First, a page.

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Goal: 30,000 Progress: 3,344
Sponsored by: The Diabetes Site

What do you think when you see Serena Williams, LeBron James, or another professional athlete on TV or in advertisements? You probably think these elite individuals are the epitome of healthful living—they surely eat right, and they are obviously in top physical shape.

So it's ironic that these same athletes make money endorsing unhealthy products, from McDonalds to Oreos to Coke. Perhaps the most insidious product celebrity athletes endorse, however, is sports drinks.

Sports drinks, like Gatorade and Powerade, are designed for hardcore athletics—more than an hour's worth of physical activity. They are filled with electrolytes that are lost during heavy exercise, like potassium and sodium. However, they are also loaded with sugar.

And the sales of these beverages have been rising. In essence, people have been turning away from sugary sodas because they're unhealthy—instead picking up sports drinks, thinking they're healthier. And while sports drinks are less calorie-laden than traditional sodas, they are still packed with sugars.

With celebrity athlete endorsements of sports drinks, this illusion of healthfulness is likely to continue. And children and teens are highly vulnerable to it because they are most likely to see these ads, according to a 2010 study.

This needs to end. People have gone to great lengths to prevent childhood obesity by eliminating, or moderating, traditional sodas; all of that progress could go out the window if these marketing tactics go unchecked.

Sign below to tell the Federal Trade Commission that professional athletes should no longer be able to endorse sugary sports drinks!

Sign Here

Dear Federal Trade Commission,

Thanks in part to public education initiatives, sugary sodas, a significant contributor to the obesity epidemic, have dropped in sales. People are realizing they are unhealthy and cutting, if not eliminating, their consumption of these products.

However, another beverage threatens American health: sports drinks. And professional athlete endorsements inflate this threat, as they are role models for healthy living.

While sports drinks may be appropriate for some extreme athletes, marketing often reaches those who don't need or could even suffer from the product: children. According to the American Academy of Pediatrics, children rarely, if ever need sports drinks to rehydrate and restore electrolytes during exercise, especially since these sports drinks contain such a high sugar and calorie content.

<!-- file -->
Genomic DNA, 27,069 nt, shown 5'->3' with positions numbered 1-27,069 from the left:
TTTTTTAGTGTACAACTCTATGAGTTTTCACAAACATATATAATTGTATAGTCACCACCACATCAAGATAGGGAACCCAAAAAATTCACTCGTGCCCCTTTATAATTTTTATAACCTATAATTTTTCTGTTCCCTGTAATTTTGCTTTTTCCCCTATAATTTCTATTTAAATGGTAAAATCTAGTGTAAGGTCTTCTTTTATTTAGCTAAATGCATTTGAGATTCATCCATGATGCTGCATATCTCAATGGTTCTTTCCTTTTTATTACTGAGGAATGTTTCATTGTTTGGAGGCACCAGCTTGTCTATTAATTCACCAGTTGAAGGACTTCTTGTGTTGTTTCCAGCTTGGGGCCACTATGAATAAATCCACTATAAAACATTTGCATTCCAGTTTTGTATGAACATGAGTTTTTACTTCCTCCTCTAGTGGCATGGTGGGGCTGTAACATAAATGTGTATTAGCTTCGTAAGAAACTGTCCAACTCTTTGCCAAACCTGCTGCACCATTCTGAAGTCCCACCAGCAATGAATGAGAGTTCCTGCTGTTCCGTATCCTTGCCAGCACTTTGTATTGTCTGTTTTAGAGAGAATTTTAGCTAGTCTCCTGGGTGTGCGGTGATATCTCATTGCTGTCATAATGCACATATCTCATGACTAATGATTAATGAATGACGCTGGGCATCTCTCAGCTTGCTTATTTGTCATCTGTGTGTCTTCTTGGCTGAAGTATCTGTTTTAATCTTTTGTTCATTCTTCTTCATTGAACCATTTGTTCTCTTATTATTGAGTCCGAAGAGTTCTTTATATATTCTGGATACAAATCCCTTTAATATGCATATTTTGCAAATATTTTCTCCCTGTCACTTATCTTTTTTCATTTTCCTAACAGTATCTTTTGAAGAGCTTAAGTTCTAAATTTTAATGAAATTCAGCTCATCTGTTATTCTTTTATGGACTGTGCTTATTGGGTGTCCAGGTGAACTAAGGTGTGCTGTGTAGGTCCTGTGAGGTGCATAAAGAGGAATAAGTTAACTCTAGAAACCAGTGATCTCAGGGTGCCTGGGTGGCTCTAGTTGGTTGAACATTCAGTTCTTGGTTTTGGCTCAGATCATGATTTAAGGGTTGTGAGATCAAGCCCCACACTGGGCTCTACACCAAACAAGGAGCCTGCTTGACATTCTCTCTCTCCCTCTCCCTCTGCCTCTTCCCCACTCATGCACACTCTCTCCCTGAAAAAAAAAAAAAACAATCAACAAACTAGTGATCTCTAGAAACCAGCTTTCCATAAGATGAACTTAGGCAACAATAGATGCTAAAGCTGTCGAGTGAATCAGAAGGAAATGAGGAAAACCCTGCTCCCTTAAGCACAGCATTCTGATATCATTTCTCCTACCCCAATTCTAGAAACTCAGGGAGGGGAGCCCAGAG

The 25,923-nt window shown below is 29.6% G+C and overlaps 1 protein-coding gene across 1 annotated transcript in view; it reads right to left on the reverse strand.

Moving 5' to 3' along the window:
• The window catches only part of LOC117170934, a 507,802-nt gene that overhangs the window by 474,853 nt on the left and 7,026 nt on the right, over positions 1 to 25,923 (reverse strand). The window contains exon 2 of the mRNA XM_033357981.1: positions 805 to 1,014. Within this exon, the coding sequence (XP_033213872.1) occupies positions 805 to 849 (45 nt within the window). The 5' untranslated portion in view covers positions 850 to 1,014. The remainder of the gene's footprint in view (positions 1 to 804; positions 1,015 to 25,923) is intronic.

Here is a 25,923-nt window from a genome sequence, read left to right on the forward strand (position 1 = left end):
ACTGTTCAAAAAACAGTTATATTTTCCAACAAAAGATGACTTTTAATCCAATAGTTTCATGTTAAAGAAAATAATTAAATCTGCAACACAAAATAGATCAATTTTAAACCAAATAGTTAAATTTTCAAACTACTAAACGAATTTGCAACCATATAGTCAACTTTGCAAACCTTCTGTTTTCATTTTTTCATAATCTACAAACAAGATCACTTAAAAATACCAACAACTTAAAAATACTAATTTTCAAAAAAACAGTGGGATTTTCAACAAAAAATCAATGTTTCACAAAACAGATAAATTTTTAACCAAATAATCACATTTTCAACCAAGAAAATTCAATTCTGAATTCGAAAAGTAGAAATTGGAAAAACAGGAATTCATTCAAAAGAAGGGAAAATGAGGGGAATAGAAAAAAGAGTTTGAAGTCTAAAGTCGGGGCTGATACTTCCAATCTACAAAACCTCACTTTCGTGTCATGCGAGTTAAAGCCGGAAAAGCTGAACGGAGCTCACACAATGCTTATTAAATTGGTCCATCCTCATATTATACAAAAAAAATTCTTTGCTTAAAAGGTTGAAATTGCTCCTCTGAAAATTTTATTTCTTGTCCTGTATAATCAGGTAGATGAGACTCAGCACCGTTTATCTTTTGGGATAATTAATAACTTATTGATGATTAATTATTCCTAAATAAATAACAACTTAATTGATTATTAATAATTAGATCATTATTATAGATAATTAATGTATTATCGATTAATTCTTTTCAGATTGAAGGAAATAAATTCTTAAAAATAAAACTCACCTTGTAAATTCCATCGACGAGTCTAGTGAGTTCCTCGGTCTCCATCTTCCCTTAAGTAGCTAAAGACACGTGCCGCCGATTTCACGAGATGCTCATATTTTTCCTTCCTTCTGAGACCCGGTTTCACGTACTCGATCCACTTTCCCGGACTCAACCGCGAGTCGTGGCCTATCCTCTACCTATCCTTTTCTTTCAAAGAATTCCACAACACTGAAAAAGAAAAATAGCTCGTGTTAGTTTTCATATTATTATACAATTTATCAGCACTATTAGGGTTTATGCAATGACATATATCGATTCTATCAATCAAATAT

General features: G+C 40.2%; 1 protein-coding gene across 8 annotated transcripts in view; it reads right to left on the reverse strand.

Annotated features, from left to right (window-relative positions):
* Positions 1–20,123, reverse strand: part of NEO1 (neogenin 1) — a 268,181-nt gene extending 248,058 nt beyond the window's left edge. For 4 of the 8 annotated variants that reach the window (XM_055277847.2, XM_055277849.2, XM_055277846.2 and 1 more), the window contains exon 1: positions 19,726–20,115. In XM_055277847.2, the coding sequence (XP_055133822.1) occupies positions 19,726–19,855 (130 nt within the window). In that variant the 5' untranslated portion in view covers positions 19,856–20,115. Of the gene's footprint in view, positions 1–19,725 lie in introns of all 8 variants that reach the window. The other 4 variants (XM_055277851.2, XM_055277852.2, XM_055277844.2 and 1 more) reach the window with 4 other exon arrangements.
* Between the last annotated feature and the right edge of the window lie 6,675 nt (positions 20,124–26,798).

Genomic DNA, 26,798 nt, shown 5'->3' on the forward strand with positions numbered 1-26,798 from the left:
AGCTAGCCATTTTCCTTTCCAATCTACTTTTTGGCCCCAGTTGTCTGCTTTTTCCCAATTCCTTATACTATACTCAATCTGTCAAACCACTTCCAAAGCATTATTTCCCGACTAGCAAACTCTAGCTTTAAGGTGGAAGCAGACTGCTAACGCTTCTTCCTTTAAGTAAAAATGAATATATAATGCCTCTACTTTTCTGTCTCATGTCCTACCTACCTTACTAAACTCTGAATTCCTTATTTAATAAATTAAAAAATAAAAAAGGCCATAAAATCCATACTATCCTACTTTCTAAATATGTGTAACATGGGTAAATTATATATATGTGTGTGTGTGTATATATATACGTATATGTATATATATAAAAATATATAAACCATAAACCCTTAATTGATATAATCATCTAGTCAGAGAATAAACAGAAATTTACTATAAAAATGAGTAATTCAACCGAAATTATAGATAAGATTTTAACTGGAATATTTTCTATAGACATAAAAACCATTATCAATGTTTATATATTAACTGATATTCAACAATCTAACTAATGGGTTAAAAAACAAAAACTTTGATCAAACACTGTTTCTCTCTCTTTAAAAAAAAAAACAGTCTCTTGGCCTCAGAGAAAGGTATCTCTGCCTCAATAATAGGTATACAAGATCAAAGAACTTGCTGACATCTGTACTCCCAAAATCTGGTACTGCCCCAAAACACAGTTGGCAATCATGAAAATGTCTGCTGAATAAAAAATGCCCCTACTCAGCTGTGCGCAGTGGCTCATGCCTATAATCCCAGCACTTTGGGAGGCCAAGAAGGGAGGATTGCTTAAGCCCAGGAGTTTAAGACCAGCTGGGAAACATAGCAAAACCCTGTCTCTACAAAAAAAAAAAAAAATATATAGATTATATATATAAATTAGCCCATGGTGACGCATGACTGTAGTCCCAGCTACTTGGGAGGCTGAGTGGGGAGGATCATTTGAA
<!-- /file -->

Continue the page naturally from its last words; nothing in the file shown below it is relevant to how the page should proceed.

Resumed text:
However, many consumers believe sports drinks are a healthy beverage option, perhaps partly due to professional athlete endorsement. This idea is an illusion, and we must bring it to an end.

Therefore, we ask that you outlaw the use of celebrity athlete endorsements for sports drinks. The public, especially children, should not be receiving mixed messages from healthy role models.


Petition Signatures

Jan 22, 2018 Esmeralda Fowler
Jan 21, 2018 Becky Marek
Jan 20, 2018 (Name not displayed)
Jan 18, 2018 Judith Hazelton These drinks are just hype!
Jan 18, 2018 Candris Madison
Jan 16, 2018 Silvia Bertano
Jan 15, 2018 Elaine Taylor
Jan 14, 2018 Keith Prosser
Jan 13, 2018 Jessica Jakubanis
Jan 13, 2018 Adriana Hudson
Jan 13, 2018 Anne-Marie Henkes
Jan 12, 2018 Edvi Suriwati
Jan 12, 2018 Eleanor Prior
Jan 12, 2018 M Amedeo
Jan 12, 2018 CECILIA CERNA
Jan 12, 2018 Linn Johnson
Jan 12, 2018 Tom Fitzpatrick
Jan 12, 2018 Nadia Burguin
Jan 11, 2018 Kim Brudvig
Jan 11, 2018 Aimee Wyatt
Jan 11, 2018 Magdalena Apostoloska
Jan 11, 2018 (Name not displayed) These drinks and energy drinks are a rip-off.
Jan 11, 2018 P Hudson
Jan 11, 2018 Evelyn Parker
Jan 11, 2018 Tatiana Shelenga
Jan 10, 2018 Alicia Baker
Jan 10, 2018 Marge Ferrance
Jan 10, 2018 Henry Ickes
Jan 10, 2018 Freya Harris
Jan 10, 2018 Jessie Root
Jan 10, 2018 Allison Tappin
Jan 10, 2018 Emma Paqarizi
Jan 10, 2018 Jo Mosley
Jan 10, 2018 Neleigh Schuerch
Jan 10, 2018 (Name not displayed)
Jan 9, 2018 Pamela Rossi
Jan 9, 2018 Phyllis Van Leuven
Jan 9, 2018 Amanda Niles
Jan 9, 2018 roseli rinaldo
Jan 9, 2018 William Cope
Jan 9, 2018 Anna Weeks
Jan 9, 2018 Annette Ancel-Wisner
Jan 9, 2018 L Weekly
Jan 9, 2018 (Name not displayed)
Jan 9, 2018 maria soares
Jan 8, 2018 Ana Kermedchieva
Jan 8, 2018 Joan Alioto
Jan 8, 2018 Jamie Newman
Jan 8, 2018 Megan Hockwalt
Jan 8, 2018 Jean Rodine

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